Fighting a rising tide of MRSA infection in the young


The incidence of community-based methicillin-resistant Staphylococcus aureus (MRSA) infection in healthy children is increasing. This review discusses possible reasons for that rise, reviews antibiotic susceptibility patterns, and presents management guidelines.

Staphylococcus aureus causes a wide array of infections in children, from minor skin infections such as impetigo and furuncles (boils) to more serious conditions such as pneumonia, osteomyelitis, arthritis, endocarditis, and sepsis. The repeated emergence of resistance of S aureus (SA) against different antibiotics over time has driven development of new classes of antibiotics. The recent rise of community-based methicillin-resistant S aureus (MRSA) infections in healthy children and adults poses the latest challenge to managing these infections.

Antibiotic resistance by S aureus At its debut, penicillin was a powerful weapon against staphylococcal infections, and it remains the drug of choice for susceptible SA infections. However, penicillinase-producing strains appeared rapidly after the introduction of penicillin, and less than 5% of isolates currently retain susceptibility to that agent.1 These penicillinase-producing SA infections led to the introduction and widespread use of alternative antibiotics for treating staphylococcal infection. The semisynthetic penicillins (e.g., oxacillin, nafcillin) and the cephalosporins (e.g., cephalexin, cefuroxime) are not inactivated by the SA penicillinase, and the beta-lactamase inhibitor in beta-lactam/beta-lactamase inhibitor combinations (e.g., amoxicillin-clavulanate) inhibits the activity of the SA penicillinase. These types of antibiotics are, therefore, active against S aureus strains that are resistant to penicillin through penicillinase (or beta-lactamase) production. Bacterial protein synthesis inhibitors, such as clindamycin and macrolides, are unaffected by the presence of the penicillinase because of their distinct mechanism of action. Pediatricians have long used oral antibiotics such as cephalexin, erythromycin, amoxicillin-clavulanate, and clindamycin to treat outpatient SA infections and, similarly, oxacillin, cefazolin, and clindamycin to treat patients with SA infections who have been admitted to the hospital.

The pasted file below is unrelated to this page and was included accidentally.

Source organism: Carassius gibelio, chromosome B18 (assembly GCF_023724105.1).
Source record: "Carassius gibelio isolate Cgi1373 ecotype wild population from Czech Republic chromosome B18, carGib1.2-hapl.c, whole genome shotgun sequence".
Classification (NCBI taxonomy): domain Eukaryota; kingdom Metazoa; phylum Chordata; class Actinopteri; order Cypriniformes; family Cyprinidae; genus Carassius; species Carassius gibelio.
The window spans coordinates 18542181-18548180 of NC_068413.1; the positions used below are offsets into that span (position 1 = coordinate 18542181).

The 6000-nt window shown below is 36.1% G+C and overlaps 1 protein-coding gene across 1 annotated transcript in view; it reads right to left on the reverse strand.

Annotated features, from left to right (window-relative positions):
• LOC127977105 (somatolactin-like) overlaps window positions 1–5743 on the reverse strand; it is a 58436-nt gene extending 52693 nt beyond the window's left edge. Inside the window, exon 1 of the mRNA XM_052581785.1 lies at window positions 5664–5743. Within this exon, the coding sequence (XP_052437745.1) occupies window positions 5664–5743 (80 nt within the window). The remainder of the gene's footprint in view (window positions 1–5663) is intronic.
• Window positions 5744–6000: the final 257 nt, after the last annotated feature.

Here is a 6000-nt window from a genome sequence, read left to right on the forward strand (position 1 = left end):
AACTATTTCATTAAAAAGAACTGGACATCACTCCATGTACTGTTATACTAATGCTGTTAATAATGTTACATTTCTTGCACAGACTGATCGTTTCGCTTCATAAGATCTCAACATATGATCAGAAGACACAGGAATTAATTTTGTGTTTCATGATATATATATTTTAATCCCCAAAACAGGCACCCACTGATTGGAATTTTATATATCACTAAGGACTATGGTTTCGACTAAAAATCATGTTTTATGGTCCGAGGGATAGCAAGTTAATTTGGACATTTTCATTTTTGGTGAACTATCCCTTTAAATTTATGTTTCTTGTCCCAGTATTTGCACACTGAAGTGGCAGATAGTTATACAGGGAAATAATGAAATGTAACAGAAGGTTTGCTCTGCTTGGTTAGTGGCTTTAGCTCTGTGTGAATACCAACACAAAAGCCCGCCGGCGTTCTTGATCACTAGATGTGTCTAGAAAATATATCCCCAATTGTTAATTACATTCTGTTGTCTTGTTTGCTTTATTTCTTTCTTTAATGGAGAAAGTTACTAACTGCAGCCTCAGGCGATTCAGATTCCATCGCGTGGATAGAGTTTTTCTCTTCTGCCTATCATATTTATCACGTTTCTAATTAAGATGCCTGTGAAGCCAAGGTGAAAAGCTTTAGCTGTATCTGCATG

Recent Videos
cUTI Roundtable: Discussing and diagnosing these difficult infections
Wendy Ripple, MD
Wendy Ripple, MD
Courtney Nelson, MD
Lawrence Eichenfield, MD
Lawrence Eichenfield, MD | Image credit: KOL provided
Tina Tan, MD, FAAP, FIDSA, FPIDS, editor in chief, Contemporary Pediatrics, professor of pediatrics, Feinberg School of Medicine, Northwestern University, pediatric infectious diseases attending, Ann & Robert H. Lurie Children's Hospital of Chicago
Related Content
© 2024 MJH Life Sciences

All rights reserved.